Conflict over Olympic Village energy bills continues to heat up
As theGeorgia Straight went to press on September 21, uncertainty continued to linger over how the conflict over energy charges at the Olympic Village would be resolved. The dispute has pitted low-income tenants and seniors on subsidy against the City of Vancouver, a housing-management group, and a private billing company.
Earlier in the week, it looked like it was going down to this: either the residents would pay up or they’d get evicted.
“They’re not giving us even one concession, not a thing,” Pam Burge complained in a phone interview with the Straight on September 19.
Burge is a resident at 80 Walter Hardwick Avenue, a social-housing facility that has been advertised as a net-zero building. This means that it is supposed to be not only a model of energy efficiency, but also one that produces as much or even more energy than it consumes.
However, Burge and a number of residents have protested that they are being zapped with enormous energy charges that are being billed by Enerpro Systems Corp., a North Vancouver–based company.
For example, Burge, who lives alone in a one-room apartment, got an Enerpro bill for the period April 7 to April 30 for $85.16, which included an activation charge of $28. The bill covered heating, hot water, cooling, and cold water.
Residents at the Olympic Village also get a separate bill from B.C. Hydro for their electricity consumption.
Burge has maintained that residents were not made aware of Enerpro and the energy bills levied on top of the rent they have to pay, which is 30 percent of their incomes.
COHO Property Management Society operates 80 Walter Hardwick and another social-housing facility at 122 Walter Hardwick, as well as a housing cooperative at 151 West 1st Avenue, on behalf of the city.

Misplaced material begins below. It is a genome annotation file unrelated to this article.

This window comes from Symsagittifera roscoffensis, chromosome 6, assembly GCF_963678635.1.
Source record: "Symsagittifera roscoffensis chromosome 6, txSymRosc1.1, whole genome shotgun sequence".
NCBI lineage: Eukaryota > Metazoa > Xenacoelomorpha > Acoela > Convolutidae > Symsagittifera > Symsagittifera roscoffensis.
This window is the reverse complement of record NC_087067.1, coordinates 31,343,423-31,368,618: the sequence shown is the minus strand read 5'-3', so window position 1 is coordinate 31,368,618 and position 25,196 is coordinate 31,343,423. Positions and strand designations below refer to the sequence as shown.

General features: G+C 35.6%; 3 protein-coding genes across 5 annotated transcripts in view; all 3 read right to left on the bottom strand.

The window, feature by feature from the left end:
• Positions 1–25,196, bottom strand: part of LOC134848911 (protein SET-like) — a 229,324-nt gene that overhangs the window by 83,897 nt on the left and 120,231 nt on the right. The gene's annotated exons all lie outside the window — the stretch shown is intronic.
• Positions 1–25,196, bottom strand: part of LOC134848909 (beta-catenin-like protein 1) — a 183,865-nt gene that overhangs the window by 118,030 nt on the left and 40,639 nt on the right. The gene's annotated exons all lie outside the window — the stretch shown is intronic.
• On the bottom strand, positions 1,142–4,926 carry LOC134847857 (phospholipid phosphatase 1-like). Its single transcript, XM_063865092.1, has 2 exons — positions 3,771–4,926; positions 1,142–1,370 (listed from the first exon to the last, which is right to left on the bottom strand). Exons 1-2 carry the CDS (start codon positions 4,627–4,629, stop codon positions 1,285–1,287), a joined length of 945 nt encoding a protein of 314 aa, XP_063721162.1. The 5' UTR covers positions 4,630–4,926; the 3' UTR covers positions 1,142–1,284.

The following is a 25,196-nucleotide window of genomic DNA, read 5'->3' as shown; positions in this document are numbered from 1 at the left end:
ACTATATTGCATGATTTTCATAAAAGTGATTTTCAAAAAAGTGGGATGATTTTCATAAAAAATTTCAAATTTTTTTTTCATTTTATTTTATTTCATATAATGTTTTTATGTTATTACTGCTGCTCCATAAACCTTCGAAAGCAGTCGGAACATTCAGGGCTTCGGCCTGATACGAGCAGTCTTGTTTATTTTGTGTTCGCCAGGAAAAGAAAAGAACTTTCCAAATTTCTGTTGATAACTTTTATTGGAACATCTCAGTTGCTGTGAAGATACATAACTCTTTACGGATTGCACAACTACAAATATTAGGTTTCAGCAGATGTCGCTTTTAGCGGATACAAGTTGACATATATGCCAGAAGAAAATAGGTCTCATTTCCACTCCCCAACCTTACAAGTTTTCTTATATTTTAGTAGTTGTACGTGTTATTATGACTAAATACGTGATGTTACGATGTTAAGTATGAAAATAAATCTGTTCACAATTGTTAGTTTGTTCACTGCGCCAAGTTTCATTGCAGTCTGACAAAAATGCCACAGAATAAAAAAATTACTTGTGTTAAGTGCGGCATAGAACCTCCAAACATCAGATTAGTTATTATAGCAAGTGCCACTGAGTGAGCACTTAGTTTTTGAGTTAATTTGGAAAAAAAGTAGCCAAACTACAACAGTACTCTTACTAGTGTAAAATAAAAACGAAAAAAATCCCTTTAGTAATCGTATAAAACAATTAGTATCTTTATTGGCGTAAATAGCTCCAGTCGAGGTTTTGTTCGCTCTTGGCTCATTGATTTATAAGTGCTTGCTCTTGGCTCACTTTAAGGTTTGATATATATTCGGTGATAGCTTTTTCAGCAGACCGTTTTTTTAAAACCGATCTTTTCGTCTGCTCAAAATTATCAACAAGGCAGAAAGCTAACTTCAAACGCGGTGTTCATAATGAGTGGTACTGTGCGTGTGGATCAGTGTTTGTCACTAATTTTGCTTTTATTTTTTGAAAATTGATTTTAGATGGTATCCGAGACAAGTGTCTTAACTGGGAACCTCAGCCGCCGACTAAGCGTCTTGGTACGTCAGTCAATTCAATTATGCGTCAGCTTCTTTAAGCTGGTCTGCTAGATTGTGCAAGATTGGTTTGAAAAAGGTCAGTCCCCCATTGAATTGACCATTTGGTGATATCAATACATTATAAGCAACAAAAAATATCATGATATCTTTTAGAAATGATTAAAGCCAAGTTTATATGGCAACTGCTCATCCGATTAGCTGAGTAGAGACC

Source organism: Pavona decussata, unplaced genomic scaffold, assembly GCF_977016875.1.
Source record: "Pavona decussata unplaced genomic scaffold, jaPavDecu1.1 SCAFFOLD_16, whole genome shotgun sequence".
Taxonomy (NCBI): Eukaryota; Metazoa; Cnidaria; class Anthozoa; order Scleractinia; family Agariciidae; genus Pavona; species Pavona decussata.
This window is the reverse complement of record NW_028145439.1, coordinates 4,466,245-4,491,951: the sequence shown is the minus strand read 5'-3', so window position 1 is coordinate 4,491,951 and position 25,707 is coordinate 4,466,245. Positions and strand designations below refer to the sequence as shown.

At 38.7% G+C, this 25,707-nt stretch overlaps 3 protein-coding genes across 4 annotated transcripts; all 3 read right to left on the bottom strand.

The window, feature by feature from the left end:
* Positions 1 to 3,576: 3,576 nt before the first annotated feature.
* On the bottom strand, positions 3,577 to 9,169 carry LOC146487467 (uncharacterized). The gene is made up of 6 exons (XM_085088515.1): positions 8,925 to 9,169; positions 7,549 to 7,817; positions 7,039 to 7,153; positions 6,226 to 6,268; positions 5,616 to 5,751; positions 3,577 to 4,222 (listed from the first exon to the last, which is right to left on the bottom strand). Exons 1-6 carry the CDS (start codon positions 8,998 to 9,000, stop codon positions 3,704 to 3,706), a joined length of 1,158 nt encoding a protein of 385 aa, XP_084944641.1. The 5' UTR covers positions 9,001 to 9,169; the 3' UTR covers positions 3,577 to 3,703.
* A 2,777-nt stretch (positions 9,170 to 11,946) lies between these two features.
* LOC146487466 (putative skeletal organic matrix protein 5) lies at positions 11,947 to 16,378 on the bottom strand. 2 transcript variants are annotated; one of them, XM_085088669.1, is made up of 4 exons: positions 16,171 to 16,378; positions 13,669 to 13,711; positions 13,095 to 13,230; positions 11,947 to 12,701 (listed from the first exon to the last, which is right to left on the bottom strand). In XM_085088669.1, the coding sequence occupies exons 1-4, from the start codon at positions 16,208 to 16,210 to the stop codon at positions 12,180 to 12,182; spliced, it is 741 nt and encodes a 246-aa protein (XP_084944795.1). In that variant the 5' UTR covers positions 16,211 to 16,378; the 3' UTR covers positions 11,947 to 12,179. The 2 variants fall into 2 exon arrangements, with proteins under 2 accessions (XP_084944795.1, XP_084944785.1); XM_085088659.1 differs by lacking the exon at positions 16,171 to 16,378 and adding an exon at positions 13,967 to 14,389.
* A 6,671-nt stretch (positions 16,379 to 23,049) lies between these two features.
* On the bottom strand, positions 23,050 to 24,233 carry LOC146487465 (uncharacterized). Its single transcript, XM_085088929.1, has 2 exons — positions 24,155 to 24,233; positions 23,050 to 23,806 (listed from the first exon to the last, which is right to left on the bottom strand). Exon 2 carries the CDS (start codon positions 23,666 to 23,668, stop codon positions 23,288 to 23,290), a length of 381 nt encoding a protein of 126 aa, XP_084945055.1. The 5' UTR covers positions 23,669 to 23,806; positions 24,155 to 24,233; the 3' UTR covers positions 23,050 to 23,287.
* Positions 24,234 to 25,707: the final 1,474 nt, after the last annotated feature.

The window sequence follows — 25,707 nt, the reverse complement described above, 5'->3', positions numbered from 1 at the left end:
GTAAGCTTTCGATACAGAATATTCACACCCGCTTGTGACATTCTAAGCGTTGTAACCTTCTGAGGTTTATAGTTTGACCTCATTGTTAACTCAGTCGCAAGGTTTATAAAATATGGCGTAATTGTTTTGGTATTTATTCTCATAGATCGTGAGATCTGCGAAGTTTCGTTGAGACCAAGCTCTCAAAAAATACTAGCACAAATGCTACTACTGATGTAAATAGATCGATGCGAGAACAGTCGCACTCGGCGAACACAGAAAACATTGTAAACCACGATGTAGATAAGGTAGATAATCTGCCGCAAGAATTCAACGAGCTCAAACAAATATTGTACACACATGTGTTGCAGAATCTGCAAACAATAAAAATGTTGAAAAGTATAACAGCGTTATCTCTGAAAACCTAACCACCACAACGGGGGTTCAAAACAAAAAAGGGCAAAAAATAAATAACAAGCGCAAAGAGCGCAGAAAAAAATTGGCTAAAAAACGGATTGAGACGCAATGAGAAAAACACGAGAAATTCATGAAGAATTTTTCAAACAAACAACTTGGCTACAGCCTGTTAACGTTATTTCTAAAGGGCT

COHO had previously informed residents that the City of Vancouver would cover their energy costs from June to August 2011 as concerns over Enerpro bills were being sorted out.
Enerpro billings will resume this month. At a meeting called by COHO on September 15, residents of 80 Walter Hardwick were told that they’ll receive the new invoices by October.
Present at the meeting were COHO executive director Thom Armstrong and Jennifer Standeven, assistant director of business operations in the city’s community services group.
In an interview on September 19, Armstrong told the Straight: “The tenancy agreements are very clear that utilities are not included in the rent. I hope that once everyone has thought about it, they’ll realize that paying for utilities is an obligation that they have. If they don’t, then ultimately we would have to seek the remedies that are available under the tenancy agreement.”
Asked about the range of remedies COHO may utilize, Armstrong responded: “We have to send notice demanding payment. Ultimately, I guess Enerpro and the neighbourhood energy utility [which is owned by the city] would have to try and collect the amounts, but if they’re not successful in collecting the amounts, then I think we have no choice but to begin eviction proceedings.”
However, on September 20, Armstrong sent emails to the Straight indicating that his comments the day before “are no longer accurate or applicable”.
Then, on the morning of September 21, Armstrong told the Straight by phone that COHO was still considering its options in dealing with the tenants. He said he couldn’t provide details.
Vision Vancouver councillor Andrea Reimer and Non-Partisan Association councillor Suzanne Anton have met Burge and other tenants to discuss their concerns.
At the September 15 meeting, Anton, who is the NPA’s candidate for mayor in the November election, and Mike Klassen, a council candidate for the NPA, showed up to listen but were turned away by a guard.
Armstrong explained, “The city’s advice was to have a security guard at the meeting.”
COHO had previously told the tenants that they will no longer be charged for cold water, and that their future bills will not include the 12-percent harmonized sales tax.